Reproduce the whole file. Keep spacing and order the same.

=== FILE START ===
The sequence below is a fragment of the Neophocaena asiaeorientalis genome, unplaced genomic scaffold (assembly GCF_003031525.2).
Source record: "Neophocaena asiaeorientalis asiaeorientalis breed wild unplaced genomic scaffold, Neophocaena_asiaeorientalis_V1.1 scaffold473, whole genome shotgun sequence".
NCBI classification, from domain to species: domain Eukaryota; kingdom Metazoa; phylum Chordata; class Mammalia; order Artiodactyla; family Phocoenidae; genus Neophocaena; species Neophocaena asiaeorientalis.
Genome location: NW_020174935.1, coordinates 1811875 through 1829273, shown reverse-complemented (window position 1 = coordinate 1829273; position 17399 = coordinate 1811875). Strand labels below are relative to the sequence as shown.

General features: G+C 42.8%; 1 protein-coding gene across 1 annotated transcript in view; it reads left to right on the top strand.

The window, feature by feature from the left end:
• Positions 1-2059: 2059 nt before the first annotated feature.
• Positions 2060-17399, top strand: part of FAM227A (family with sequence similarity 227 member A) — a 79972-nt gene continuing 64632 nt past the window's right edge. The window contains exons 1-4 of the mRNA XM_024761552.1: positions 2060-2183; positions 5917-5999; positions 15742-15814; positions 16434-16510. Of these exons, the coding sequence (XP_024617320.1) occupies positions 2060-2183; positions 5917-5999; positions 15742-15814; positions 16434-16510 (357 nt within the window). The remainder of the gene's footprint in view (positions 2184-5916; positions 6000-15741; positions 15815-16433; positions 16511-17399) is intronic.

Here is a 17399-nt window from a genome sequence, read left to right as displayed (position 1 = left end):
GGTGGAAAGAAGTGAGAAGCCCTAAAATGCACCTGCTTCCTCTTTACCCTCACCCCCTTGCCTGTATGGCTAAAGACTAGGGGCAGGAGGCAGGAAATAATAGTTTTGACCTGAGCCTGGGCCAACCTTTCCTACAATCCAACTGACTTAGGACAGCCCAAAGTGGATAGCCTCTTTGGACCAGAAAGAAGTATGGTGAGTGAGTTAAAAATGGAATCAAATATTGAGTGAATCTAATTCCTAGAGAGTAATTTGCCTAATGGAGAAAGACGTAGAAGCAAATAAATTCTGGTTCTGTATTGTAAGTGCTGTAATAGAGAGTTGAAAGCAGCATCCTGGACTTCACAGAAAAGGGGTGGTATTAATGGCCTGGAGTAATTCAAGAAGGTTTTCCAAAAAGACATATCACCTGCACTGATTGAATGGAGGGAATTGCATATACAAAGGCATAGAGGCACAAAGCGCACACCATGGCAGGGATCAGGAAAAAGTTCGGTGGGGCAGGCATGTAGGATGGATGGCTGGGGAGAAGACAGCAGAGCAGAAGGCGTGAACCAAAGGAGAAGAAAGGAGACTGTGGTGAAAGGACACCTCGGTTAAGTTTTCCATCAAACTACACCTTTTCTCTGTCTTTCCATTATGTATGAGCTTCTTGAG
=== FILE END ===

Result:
The sequence below is a fragment of the Neophocaena asiaeorientalis genome, unplaced genomic scaffold (assembly GCF_003031525.2).
Source record: "Neophocaena asiaeorientalis asiaeorientalis breed wild unplaced genomic scaffold, Neophocaena_asiaeorientalis_V1.1 scaffold473, whole genome shotgun sequence".
NCBI classification, from domain to species: domain Eukaryota; kingdom Metazoa; phylum Chordata; class Mammalia; order Artiodactyla; family Phocoenidae; genus Neophocaena; species Neophocaena asiaeorientalis.
Genome location: NW_020174935.1, coordinates 1811875 through 1829273, shown reverse-complemented (window position 1 = coordinate 1829273; position 17399 = coordinate 1811875). Strand labels below are relative to the sequence as shown.

General features: G+C 42.8%; 1 protein-coding gene across 1 annotated transcript in view; it reads left to right on the top strand.

The window, feature by feature from the left end:
• Positions 1-2059: 2059 nt before the first annotated feature.
• Positions 2060-17399, top strand: part of FAM227A (family with sequence similarity 227 member A) — a 79972-nt gene continuing 64632 nt past the window's right edge. The window contains exons 1-4 of the mRNA XM_024761552.1: positions 2060-2183; positions 5917-5999; positions 15742-15814; positions 16434-16510. Of these exons, the coding sequence (XP_024617320.1) occupies positions 2060-2183; positions 5917-5999; positions 15742-15814; positions 16434-16510 (357 nt within the window). The remainder of the gene's footprint in view (positions 2184-5916; positions 6000-15741; positions 15815-16433; positions 16511-17399) is intronic.

Here is a 17399-nt window from a genome sequence, read left to right as displayed (position 1 = left end):
GGTGGAAAGAAGTGAGAAGCCCTAAAATGCACCTGCTTCCTCTTTACCCTCACCCCCTTGCCTGTATGGCTAAAGACTAGGGGCAGGAGGCAGGAAATAATAGTTTTGACCTGAGCCTGGGCCAACCTTTCCTACAATCCAACTGACTTAGGACAGCCCAAAGTGGATAGCCTCTTTGGACCAGAAAGAAGTATGGTGAGTGAGTTAAAAATGGAATCAAATATTGAGTGAATCTAATTCCTAGAGAGTAATTTGCCTAATGGAGAAAGACGTAGAAGCAAATAAATTCTGGTTCTGTATTGTAAGTGCTGTAATAGAGAGTTGAAAGCAGCATCCTGGACTTCACAGAAAAGGGGTGGTATTAATGGCCTGGAGTAATTCAAGAAGGTTTTCCAAAAAGACATATCACCTGCACTGATTGAATGGAGGGAATTGCATATACAAAGGCATAGAGGCACAAAGCGCACACCATGGCAGGGATCAGGAAAAAGTTCGGTGGGGCAGGCATGTAGGATGGATGGCTGGGGAGAAGACAGCAGAGCAGAAGGCGTGAACCAAAGGAGAAGAAAGGAGACTGTGGTGAAAGGACACCTCGGTTAAGTTTTCCATCAAACTACACCTTTTCTCTGTCTTTCCATTATGTATGAGCTTCTTGAG